Training and Care — Tip Of The Week
Excerpt from Our New
Australian Shepherd Lover's Guide To Australian Shepherd Training & Care
Fleas, Worms and Other Parasites — Ticks
Unlike fleas, which jump around all over the place, a tick digs its mouthparts into your dog's skin and stays there. They can be very hard to remove once they're dug in. It's important to remove them as soon as possible, because they can carry bacteria which can lead to more serious illnesses developing in your dog. That said, if you just try to tear them out, the tick's mouthparts can stay lodged in the dog's skin which can lead to infection.
There are right ways and wrong ways to remove a tick from a dog. For starters, you should use tweezers to remove the tick, not your fingers. You want to get hold of the tick on the head, as close to the dog's skin as possible, and pull it out from there. Don't put pressure on the body as this is where harmful bacteria may be, and if you squeeze it that bacteria will go straight into the dog's skin. So grab the tick by the head and pull it out slowly – don't jerk it. If part of the head stays lodged in the dog, try to remove it with the tweezers. There may be a little blood – that's normal. Remove as much as you can of the tick and dispose of it. If part of the head can't be removed, it should dry up and fall out within a few days. If the bite area doesn't clear up within a few days of removal and the area appears infected, contact your vet.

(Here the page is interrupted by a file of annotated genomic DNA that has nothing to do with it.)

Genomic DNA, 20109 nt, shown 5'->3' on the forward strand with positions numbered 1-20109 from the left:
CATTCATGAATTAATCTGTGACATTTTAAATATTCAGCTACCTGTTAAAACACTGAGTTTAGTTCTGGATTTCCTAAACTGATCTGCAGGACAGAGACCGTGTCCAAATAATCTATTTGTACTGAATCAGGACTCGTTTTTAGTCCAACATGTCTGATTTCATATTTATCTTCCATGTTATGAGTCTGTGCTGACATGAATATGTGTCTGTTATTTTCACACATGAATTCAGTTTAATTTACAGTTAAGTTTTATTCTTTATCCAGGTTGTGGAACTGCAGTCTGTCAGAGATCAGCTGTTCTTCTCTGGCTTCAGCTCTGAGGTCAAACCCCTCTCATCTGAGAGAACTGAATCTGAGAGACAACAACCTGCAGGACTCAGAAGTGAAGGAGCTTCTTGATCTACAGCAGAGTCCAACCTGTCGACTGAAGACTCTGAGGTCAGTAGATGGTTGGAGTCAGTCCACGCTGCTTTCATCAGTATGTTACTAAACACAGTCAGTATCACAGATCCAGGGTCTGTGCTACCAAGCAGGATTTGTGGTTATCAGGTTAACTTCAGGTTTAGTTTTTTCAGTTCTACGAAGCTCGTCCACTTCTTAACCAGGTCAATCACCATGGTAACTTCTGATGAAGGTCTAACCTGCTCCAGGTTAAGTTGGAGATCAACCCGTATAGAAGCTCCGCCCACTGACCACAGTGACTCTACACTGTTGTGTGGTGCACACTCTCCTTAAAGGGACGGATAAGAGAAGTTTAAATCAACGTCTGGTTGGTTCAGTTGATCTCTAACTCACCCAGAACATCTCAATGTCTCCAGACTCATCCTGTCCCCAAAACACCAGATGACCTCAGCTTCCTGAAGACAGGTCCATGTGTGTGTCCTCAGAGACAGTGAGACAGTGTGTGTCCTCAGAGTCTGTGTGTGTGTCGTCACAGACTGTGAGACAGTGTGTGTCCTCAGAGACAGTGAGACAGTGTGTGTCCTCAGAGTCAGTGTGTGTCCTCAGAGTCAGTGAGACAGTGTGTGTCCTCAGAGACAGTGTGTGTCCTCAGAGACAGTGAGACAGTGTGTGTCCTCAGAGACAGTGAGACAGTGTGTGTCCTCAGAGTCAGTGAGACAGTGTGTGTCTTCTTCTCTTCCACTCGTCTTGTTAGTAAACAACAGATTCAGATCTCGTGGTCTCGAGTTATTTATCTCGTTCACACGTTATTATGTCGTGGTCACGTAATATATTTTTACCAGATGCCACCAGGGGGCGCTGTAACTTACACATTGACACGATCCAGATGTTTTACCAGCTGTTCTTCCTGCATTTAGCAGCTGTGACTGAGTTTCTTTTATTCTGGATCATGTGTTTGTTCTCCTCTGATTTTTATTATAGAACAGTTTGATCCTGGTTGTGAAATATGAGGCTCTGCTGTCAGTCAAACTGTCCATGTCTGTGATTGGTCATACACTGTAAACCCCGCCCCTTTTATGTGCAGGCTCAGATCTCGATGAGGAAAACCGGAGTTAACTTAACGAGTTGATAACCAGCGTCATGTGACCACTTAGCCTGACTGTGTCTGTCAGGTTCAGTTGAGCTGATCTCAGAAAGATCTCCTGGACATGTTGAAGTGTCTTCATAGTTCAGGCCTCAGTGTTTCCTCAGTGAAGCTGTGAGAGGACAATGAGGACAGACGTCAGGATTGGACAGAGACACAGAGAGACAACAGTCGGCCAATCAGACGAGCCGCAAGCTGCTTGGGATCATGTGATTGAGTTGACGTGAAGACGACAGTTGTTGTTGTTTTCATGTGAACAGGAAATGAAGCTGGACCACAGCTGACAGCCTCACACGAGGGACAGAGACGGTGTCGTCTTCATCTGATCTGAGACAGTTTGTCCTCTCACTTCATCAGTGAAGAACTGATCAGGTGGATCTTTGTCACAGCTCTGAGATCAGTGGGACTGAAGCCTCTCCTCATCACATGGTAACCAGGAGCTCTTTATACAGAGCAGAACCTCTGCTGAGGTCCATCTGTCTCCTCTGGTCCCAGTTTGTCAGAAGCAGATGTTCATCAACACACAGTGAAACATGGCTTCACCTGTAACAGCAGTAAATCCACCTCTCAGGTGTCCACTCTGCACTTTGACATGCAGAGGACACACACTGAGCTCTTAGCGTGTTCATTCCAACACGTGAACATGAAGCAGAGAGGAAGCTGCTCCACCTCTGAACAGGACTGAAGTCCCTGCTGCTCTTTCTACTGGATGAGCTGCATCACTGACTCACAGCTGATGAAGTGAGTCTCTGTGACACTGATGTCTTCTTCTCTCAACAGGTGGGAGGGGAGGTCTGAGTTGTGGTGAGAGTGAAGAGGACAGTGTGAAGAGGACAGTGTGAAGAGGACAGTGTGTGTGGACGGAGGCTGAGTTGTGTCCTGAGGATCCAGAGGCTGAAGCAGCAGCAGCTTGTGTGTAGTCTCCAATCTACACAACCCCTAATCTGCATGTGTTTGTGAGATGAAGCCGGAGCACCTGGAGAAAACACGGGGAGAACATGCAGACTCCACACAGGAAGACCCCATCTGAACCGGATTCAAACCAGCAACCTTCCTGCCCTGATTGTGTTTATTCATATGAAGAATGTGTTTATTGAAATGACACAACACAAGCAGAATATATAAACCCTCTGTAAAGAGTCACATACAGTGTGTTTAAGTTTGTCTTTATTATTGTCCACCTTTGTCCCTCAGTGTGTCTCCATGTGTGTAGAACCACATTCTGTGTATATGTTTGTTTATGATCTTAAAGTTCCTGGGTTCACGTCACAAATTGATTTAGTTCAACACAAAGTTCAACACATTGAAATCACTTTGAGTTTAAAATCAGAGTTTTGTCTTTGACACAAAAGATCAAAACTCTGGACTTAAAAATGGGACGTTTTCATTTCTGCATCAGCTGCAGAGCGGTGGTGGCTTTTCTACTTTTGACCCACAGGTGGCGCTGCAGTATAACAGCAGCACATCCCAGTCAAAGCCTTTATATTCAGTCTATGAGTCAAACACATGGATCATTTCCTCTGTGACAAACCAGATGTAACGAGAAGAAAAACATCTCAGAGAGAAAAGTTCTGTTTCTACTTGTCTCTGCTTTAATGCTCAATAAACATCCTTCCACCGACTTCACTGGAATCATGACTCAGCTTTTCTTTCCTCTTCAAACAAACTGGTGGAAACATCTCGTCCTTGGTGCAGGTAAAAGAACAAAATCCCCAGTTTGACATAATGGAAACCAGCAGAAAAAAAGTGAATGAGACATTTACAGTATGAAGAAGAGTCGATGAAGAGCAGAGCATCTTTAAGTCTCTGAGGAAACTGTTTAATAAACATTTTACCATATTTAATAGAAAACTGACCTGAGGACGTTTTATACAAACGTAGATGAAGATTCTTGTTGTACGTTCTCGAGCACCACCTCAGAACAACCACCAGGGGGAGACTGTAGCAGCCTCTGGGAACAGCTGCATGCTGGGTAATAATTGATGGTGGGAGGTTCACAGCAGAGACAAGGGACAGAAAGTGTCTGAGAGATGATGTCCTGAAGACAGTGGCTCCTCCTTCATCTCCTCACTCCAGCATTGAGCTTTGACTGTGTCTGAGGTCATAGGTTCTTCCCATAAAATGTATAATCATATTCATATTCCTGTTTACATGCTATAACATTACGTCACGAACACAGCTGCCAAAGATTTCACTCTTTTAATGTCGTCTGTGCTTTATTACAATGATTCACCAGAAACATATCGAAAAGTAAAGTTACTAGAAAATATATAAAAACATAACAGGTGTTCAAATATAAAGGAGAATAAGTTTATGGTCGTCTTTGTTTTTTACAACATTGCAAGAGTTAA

You should give your dog a thorough check for ticks and fleas every time you groom her.
Next time: Fleas, Worms and Other Parasites — Mites
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